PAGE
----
- A Great Reckoning [Armand Gamache #12]

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Mark Haddon
     - The Curious Incident Of The Dog In The Night

Mary Ann Shaffer
     - The Guernsey Literary and Potato Peel Pie Society

Michael Gannon
     - Secret Missions

Michelle Moran
     - Cleopatra's Daughter

     - A Study in Sherlock

Mitra Phukan
     - The Collector's Wife

M T Vasudevan Nair
     - Bhima - Lone Warrior

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N. H. Kleinbaum
        - Dead Poets Society

Neil Gaiman
     - Sleeper And The Spindle

Nevil Shute
     - A Town Like Alice
     - On The Beach
     - Pied Piper 
    - Requiem For A Wren

Nina George
        - The Little Paris Bookshop 

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P.D. James
     - Adam Dalgliesh #1: Cover Her Face
     - Adam Dalgliesh #2: A Mind To Murder
     - Adam Dalgliesh #3: Unnatural Causes
     - Adam Dalgliesh #4: Shroud for a Nightingale
     - Adam Dalgliesh #5: The Black Tower
     - Adam Dalgliesh #6: Death of an Expert Witness

P.G. Wodehouse
     - My Man Jeeves (Jeeves #1)
     - The Inimitable Jeeves

Philip Pullman
     - His Dark Materials

Pip Williams
     - The Dictionary of Lost Words

Preeti Shenoy
     - Tea For Two And a Piece of Cake

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R. K. Narayan
     - Gods, Demons and Others
     - The Painter of Signs

Rachel Joyce
     - The Love Song of Miss Queenie Hennessy

Rainbow Rowell
     - Eleanor & Park

Raj Kamal Jha
     - If You Are Afraid Of Heights

Rene Denfeld
     - The Child Finder

Rhys Bowen
     -Above the Bay of Angels
     -Her Royal Spyness

Richard Bach
     - Jonathon Livingstone Seagull

Richard Feynman
     - Surely You are Joking Mr. Feynman

Richard North Patterson
     - Eyes of A Child

Richard Osman
     - The Thursday Murder Club
     - The Man Who Died Twice

Rider Haggard
     - She

Roald Dahl
     - Matilda

Rob Buyea
     - Because of Mr. Terupt

Rob Nunn
     - The Criminal Mastermind of Baker Street

Robert Galbraith (J. K. Rowling)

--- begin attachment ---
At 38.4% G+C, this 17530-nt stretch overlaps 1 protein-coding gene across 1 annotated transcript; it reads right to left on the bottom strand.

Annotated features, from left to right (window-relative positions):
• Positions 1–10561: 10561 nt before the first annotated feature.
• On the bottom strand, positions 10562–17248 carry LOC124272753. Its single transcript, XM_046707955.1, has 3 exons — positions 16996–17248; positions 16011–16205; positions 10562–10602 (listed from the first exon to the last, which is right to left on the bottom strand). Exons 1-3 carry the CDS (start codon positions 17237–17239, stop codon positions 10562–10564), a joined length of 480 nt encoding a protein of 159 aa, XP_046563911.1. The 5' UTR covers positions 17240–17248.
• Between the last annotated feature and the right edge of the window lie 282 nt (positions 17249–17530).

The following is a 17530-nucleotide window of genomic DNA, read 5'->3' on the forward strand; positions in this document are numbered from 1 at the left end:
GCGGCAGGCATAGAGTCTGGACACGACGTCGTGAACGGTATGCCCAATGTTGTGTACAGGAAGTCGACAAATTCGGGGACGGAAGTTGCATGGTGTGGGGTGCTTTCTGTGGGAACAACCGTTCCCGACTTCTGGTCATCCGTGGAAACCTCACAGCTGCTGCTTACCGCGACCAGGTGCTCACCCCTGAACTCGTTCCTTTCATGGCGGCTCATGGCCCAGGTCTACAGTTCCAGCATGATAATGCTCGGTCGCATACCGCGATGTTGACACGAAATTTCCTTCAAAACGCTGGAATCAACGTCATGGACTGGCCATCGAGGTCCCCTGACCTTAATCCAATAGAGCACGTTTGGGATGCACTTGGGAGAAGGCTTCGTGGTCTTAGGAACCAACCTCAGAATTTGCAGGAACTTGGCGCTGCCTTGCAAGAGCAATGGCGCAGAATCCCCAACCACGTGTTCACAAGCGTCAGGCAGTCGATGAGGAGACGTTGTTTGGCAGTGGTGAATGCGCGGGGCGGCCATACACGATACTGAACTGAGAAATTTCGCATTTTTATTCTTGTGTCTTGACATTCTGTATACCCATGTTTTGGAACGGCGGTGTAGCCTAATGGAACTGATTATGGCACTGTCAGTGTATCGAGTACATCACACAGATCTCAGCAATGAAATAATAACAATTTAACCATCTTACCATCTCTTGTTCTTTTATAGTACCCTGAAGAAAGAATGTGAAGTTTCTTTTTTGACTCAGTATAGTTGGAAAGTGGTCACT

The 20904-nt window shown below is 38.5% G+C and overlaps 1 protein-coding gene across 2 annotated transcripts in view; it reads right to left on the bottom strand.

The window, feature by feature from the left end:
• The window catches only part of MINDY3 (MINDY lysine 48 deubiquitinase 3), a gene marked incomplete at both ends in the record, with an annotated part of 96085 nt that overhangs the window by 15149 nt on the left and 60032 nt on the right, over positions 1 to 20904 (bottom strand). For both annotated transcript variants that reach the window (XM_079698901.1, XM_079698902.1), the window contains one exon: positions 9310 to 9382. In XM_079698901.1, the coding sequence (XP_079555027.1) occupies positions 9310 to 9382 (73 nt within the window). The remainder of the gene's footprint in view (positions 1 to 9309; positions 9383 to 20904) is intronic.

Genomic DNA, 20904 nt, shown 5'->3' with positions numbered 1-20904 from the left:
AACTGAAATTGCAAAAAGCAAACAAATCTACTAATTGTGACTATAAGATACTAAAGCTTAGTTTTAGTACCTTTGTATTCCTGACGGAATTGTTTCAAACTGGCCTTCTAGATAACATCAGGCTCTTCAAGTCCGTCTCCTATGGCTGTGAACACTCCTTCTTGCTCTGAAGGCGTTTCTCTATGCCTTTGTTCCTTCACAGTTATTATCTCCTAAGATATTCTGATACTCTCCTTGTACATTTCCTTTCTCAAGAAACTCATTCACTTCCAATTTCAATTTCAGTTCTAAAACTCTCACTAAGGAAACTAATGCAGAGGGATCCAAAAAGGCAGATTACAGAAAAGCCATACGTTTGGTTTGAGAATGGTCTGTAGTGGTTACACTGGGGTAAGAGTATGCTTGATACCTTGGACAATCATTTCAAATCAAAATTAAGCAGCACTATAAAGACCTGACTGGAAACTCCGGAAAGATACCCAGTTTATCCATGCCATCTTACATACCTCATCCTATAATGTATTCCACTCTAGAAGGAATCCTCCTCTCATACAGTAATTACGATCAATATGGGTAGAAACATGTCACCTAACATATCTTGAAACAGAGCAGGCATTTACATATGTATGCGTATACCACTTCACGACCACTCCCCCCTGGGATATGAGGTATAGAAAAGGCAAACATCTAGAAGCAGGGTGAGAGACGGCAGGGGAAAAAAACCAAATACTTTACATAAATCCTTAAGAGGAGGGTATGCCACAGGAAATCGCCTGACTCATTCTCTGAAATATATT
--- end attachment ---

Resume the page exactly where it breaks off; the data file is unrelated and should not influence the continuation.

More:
- The Silkworm

Robert James Waller
     - The Bridges of Madison County

Ruskin Bond
     - Book of Humor
     - Room on the Roof/Vagrants in the Valley
     - Lone Fox Dancing

Ruth Hogan
     - The Keeper of Lost Things

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Salman Rushdie
     - Haroun and The Sea Of Stories

     - Chowringhee

Sarang Mahajan
     - Inkredia - Luwan of Brida

Satyajit Ray
     - The Adventures of Feluda - II

Scott Lynch
     -The Lies of Locke Lamora

Sherry Lynn Ferguson
     - Lord Sidley's Last Season

Shilpa Somaya Gowda
     - Secret Daughter

     - Chaudah Phere

Sophie Kinsella
     - The Undomestic Goddess

Srinath Perur
     - If It's Monday, It Must Be Madurai

Sudha Murthy
     - Wise and Otherwise

Sudhir Venkatesh
     - Gangleader For A Day

Sue Townsend
     - The Secret Diary of Adrian Mole

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T F Carthick
     - Carthick's Unfairy Tales

The Three Investigators
     - My Love Affair With The Three Investigators
     - #44 The Mystery of the Ghost Train [Thomas Hudson]

Tracy Chevalier
     - Girl With A Pearl Earring
     - The Lady and the Unicorn

Tushar Raheja
     - Anything For You Ma'am

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Upmanyu Chatterjee
     - English, August

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Victoria Holt
     - Bride of Pendorric
     - Seven For A Secret
     - The Black Opal
     - The Time of the Hunter's Moon

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Wilkie Collins
     - The Woman in White

William Dalrymple
     - Nine Lives

William Goldman
     - The Princess Bride

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Yann Martel
     - The Life Of Pi

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Thursday, January 07, 2021

Reading Journey 2020

2020 has been a year of binge reading light books for me. I had set up a challenge to read 50 books this year, but ended up reading more than 115 (including few rereads), although the number represents more of quantity than quality. I read a number of cozy mystery series, and also finally read Georgette Heyer and Wodehouse. I would like to write my experience with the cozy mysteries I have explored, but for now, the highlights for the year ...

Among the standalone books, the ones I liked best are:

Lone Fox Dancing [Ruskin Bond] – What can I say about this that hasn’t already been said? He is such a natural storyteller, that despite being an autobiography, I read it a few sittings, and loved every word of it.

Dewey: The Small Town Library Cat [Vicki Myron] – This is a warm and moving story, and I loved it despite not being an animal lover. And what bibliophile can resist a library setting?!

Moriarty [Anthony Horowitz] – I have read quite a few Holmes pastiche works in last 2-3 years, and this is one of the best I have come across so far.